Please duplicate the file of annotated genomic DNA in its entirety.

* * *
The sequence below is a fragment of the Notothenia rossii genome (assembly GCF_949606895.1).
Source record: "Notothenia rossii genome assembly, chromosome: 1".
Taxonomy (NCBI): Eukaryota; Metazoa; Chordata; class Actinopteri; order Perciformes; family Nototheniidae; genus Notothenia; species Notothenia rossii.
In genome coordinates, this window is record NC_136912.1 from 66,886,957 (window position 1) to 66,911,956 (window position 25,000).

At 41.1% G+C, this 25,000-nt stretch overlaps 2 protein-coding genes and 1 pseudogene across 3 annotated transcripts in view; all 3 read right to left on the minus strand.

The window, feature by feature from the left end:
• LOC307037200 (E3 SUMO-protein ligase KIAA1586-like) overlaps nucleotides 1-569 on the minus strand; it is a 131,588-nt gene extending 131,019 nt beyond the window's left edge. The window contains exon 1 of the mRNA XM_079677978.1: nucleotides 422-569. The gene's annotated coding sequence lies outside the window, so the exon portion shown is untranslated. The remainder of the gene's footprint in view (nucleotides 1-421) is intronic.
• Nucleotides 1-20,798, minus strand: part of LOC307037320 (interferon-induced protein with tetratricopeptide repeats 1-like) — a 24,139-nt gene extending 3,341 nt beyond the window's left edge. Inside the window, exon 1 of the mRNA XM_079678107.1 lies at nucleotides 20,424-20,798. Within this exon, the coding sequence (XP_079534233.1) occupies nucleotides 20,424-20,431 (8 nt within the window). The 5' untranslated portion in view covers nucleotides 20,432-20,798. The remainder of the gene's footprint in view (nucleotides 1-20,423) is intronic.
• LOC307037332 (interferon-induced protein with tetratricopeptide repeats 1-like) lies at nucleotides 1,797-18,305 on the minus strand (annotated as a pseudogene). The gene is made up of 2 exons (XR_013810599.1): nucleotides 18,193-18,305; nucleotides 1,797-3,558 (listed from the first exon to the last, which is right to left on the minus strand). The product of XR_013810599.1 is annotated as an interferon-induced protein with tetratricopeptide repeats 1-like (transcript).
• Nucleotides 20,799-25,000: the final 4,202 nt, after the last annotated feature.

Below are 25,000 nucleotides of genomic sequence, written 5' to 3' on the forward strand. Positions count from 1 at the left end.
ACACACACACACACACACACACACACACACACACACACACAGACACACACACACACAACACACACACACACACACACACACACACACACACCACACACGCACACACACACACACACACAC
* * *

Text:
The sequence below is a fragment of the Notothenia rossii genome (assembly GCF_949606895.1).
Source record: "Notothenia rossii genome assembly, chromosome: 1".
Taxonomy (NCBI): Eukaryota; Metazoa; Chordata; class Actinopteri; order Perciformes; family Nototheniidae; genus Notothenia; species Notothenia rossii.
In genome coordinates, this window is record NC_136912.1 from 66,886,957 (window position 1) to 66,911,956 (window position 25,000).

At 41.1% G+C, this 25,000-nt stretch overlaps 2 protein-coding genes and 1 pseudogene across 3 annotated transcripts in view; all 3 read right to left on the minus strand.

The window, feature by feature from the left end:
• LOC307037200 (E3 SUMO-protein ligase KIAA1586-like) overlaps nucleotides 1-569 on the minus strand; it is a 131,588-nt gene extending 131,019 nt beyond the window's left edge. The window contains exon 1 of the mRNA XM_079677978.1: nucleotides 422-569. The gene's annotated coding sequence lies outside the window, so the exon portion shown is untranslated. The remainder of the gene's footprint in view (nucleotides 1-421) is intronic.
• Nucleotides 1-20,798, minus strand: part of LOC307037320 (interferon-induced protein with tetratricopeptide repeats 1-like) — a 24,139-nt gene extending 3,341 nt beyond the window's left edge. Inside the window, exon 1 of the mRNA XM_079678107.1 lies at nucleotides 20,424-20,798. Within this exon, the coding sequence (XP_079534233.1) occupies nucleotides 20,424-20,431 (8 nt within the window). The 5' untranslated portion in view covers nucleotides 20,432-20,798. The remainder of the gene's footprint in view (nucleotides 1-20,423) is intronic.
• LOC307037332 (interferon-induced protein with tetratricopeptide repeats 1-like) lies at nucleotides 1,797-18,305 on the minus strand (annotated as a pseudogene). The gene is made up of 2 exons (XR_013810599.1): nucleotides 18,193-18,305; nucleotides 1,797-3,558 (listed from the first exon to the last, which is right to left on the minus strand). The product of XR_013810599.1 is annotated as an interferon-induced protein with tetratricopeptide repeats 1-like (transcript).
• Nucleotides 20,799-25,000: the final 4,202 nt, after the last annotated feature.

Below are 25,000 nucleotides of genomic sequence, written 5' to 3' on the forward strand. Positions count from 1 at the left end.
ACACACACACACACACACACACACACACACACACACACACAGACACACACACACACAACACACACACACACACACACACACACACACACACCACACACGCACACACACACACACACACAC